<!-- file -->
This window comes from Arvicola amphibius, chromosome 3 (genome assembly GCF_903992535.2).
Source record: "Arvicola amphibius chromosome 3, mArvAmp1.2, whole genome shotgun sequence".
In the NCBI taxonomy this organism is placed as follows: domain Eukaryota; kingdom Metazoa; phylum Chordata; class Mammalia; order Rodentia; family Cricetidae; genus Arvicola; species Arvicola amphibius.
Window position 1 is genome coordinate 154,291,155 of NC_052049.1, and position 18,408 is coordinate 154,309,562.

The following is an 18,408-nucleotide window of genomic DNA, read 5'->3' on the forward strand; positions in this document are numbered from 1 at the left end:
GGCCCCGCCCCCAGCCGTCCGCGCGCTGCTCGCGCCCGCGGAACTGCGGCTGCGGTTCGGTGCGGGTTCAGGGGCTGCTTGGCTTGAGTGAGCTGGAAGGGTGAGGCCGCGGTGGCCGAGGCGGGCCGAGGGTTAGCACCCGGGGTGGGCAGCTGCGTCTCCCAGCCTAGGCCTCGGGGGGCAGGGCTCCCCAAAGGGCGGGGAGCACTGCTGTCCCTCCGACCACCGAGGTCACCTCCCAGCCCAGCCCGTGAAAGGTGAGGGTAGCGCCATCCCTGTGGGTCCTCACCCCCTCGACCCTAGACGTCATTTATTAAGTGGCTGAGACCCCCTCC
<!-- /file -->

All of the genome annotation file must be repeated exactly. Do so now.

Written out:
This window comes from Arvicola amphibius, chromosome 3 (genome assembly GCF_903992535.2).
Source record: "Arvicola amphibius chromosome 3, mArvAmp1.2, whole genome shotgun sequence".
In the NCBI taxonomy this organism is placed as follows: domain Eukaryota; kingdom Metazoa; phylum Chordata; class Mammalia; order Rodentia; family Cricetidae; genus Arvicola; species Arvicola amphibius.
Window position 1 is genome coordinate 154,291,155 of NC_052049.1, and position 18,408 is coordinate 154,309,562.

The following is an 18,408-nucleotide window of genomic DNA, read 5'->3' on the forward strand; positions in this document are numbered from 1 at the left end:
GGCCCCGCCCCCAGCCGTCCGCGCGCTGCTCGCGCCCGCGGAACTGCGGCTGCGGTTCGGTGCGGGTTCAGGGGCTGCTTGGCTTGAGTGAGCTGGAAGGGTGAGGCCGCGGTGGCCGAGGCGGGCCGAGGGTTAGCACCCGGGGTGGGCAGCTGCGTCTCCCAGCCTAGGCCTCGGGGGGCAGGGCTCCCCAAAGGGCGGGGAGCACTGCTGTCCCTCCGACCACCGAGGTCACCTCCCAGCCCAGCCCGTGAAAGGTGAGGGTAGCGCCATCCCTGTGGGTCCTCACCCCCTCGACCCTAGACGTCATTTATTAAGTGGCTGAGACCCCCTCC